Author: Francisco J. Ayala
Publisher: National Academies Press
Previously published as the first volume of The Encyclopediaof Global Human Migration, this work is devoted exclusively toprehistoric migration, covering all periods and places from thefirst hominin migrations out of Africa through the end ofprehistory. Presents interdisciplinary coverage of this topic, includingscholarship from the fields of archaeology, anthropology, genetics,biology, linguistics, and more Includes contributions from a diverse international team ofauthors, representing 17 countries and a variety ofdisciplines Divided into two sections, covering the Pleistocene andHolocene; each section examines human migration through chaptersthat focus on different regional and disciplinary lenses
Author: Immanuel Ness
Publisher: John Wiley & Sons
Category: Social Science
Research on the evolution of higher intelligence rarely combines data from fields as diverse as paleontology and psychology. In this volume we seek to do just that, synthesizing the approaches of hominoid cognition, psychology, language studies, ecology, evolution, paleoecology and systematics toward an understanding of great ape intelligence. Leading scholars from all these fields have been asked to evaluate the manner in which each of their topics of research inform our understanding of the evolution of intelligence in great apes and humans. The ideas thus assembled represent a comprehensive survey of the various causes and consequences of cognitive evolution in great apes. The Evolution of Thought will therefore be an essential reference for graduate students and researchers in evolutionary psychology, paleoanthropology and primatology.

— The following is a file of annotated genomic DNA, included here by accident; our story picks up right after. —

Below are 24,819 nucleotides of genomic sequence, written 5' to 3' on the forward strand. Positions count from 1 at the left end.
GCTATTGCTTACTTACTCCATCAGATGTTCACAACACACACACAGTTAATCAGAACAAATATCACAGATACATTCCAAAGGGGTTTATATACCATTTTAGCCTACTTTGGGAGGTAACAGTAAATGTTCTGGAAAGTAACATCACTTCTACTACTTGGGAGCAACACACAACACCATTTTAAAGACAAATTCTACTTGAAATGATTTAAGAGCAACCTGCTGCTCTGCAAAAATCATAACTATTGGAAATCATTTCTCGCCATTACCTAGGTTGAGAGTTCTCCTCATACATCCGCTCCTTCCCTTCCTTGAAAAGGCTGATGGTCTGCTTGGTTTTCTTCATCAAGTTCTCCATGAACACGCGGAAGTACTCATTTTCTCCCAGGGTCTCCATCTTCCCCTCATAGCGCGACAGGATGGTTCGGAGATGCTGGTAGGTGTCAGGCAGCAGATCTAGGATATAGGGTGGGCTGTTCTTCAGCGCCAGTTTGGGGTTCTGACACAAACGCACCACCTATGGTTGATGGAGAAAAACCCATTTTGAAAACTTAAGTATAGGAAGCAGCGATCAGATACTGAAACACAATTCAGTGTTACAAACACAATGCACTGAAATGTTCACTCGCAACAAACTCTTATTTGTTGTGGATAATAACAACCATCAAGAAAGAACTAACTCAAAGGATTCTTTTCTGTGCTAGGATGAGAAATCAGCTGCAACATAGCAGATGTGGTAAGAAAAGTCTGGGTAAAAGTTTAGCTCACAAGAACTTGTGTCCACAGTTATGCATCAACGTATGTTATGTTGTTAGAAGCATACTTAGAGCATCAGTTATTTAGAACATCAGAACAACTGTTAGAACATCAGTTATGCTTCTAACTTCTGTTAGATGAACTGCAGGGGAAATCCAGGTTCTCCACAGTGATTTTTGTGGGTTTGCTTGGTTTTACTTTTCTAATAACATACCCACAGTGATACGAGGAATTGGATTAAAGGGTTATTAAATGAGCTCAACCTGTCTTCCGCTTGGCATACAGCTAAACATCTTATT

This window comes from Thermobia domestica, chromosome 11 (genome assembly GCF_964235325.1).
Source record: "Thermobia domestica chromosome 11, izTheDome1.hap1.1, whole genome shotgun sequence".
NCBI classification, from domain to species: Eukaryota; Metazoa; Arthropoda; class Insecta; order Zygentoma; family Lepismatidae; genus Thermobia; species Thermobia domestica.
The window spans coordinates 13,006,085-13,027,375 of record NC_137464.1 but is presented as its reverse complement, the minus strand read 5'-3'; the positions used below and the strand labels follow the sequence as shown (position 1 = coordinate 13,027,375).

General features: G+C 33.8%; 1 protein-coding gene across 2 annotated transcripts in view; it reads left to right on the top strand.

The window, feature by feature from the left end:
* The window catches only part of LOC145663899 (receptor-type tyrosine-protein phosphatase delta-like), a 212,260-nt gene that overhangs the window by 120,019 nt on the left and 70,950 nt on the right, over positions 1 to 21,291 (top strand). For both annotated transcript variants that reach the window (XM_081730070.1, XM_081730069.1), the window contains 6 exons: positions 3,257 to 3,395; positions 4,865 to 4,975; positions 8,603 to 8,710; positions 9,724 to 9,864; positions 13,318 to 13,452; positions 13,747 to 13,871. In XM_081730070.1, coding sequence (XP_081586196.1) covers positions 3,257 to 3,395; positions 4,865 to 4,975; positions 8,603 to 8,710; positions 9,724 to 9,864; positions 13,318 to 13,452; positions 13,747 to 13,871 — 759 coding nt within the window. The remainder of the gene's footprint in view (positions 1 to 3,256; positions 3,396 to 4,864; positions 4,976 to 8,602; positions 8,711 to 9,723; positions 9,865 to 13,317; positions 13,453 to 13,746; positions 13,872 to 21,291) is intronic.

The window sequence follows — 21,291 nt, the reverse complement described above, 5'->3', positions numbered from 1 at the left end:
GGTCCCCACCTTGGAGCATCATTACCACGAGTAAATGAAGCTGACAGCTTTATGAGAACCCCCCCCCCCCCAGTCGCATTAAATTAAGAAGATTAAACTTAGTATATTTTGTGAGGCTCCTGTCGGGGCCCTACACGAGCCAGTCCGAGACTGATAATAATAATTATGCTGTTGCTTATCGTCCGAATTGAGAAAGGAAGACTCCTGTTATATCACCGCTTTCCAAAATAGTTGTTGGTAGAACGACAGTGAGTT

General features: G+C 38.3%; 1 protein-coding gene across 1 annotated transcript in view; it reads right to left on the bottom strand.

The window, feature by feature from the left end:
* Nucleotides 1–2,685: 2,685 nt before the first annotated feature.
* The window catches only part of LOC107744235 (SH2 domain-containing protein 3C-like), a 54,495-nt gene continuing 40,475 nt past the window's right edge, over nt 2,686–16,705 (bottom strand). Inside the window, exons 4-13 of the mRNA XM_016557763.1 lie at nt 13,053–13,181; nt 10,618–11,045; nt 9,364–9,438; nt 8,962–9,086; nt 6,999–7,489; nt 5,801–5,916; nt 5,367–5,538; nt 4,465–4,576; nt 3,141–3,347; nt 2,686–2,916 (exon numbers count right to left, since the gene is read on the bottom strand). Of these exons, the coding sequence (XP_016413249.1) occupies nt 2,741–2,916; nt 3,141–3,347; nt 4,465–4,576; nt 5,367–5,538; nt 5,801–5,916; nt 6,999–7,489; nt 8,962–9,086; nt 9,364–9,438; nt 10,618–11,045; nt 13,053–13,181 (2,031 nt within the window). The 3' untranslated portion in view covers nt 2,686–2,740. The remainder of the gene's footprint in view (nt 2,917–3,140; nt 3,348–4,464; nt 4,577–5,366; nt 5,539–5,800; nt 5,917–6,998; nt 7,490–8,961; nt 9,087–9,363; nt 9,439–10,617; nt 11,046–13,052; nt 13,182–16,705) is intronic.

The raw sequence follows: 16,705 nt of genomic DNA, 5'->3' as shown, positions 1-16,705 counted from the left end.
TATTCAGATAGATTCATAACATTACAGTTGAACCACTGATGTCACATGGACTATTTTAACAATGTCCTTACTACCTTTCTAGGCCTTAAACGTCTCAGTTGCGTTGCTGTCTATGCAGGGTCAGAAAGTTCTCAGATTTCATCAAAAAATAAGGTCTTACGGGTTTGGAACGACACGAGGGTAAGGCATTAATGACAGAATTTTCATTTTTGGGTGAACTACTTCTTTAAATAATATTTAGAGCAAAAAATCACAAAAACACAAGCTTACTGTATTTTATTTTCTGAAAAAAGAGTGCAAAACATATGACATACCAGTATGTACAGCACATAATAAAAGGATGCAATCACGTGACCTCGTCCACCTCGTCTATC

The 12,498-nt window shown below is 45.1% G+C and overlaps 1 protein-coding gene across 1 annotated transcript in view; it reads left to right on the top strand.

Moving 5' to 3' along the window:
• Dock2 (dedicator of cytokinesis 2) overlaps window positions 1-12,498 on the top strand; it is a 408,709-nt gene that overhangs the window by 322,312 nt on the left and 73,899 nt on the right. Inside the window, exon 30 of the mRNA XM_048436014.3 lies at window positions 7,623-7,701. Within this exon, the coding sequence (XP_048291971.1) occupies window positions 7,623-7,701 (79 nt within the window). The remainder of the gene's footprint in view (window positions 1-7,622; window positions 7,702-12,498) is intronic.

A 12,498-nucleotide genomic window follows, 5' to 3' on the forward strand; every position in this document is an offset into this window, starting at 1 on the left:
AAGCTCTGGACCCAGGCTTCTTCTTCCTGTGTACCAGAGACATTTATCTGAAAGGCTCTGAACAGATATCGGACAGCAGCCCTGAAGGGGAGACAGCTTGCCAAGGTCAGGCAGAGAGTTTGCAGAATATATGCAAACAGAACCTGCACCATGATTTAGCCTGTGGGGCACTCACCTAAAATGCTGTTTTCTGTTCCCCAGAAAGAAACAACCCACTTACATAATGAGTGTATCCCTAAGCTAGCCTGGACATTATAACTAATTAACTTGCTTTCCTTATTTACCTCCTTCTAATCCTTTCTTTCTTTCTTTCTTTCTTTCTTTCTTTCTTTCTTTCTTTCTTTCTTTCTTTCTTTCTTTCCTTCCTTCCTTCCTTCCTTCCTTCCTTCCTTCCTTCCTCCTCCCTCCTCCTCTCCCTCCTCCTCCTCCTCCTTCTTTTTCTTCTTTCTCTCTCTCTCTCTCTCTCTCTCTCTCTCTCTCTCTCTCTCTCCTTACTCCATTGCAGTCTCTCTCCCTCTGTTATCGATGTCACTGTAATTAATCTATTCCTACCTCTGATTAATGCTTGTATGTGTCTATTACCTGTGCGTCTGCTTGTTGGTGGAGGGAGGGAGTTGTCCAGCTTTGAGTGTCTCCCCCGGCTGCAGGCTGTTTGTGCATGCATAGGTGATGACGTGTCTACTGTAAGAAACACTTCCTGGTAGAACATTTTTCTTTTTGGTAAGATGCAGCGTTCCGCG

Evolutionary Origins of Great Ape Intelligence
Author: Anne E. Russon,David R. Begun
Publisher: Cambridge University Press
Ideal for allied health and pre-nursing students, Alcamos Fundamentals of Microbiology, Body Systems Edition, retains the engaging, student-friendly style and active learning approach for which award-winning author and educator Jeffrey Pommerville is known. It presents diseases, complete with new content on recent discoveries, in a manner that is directly applicable to students and organized by body system. A captivating art program, learning design format, and numerous case studies draw students into the text and make them eager to learn more about the fascinating world of microbiology.
Author: Philip W. Hedrick
Publisher: Jones & Bartlett Learning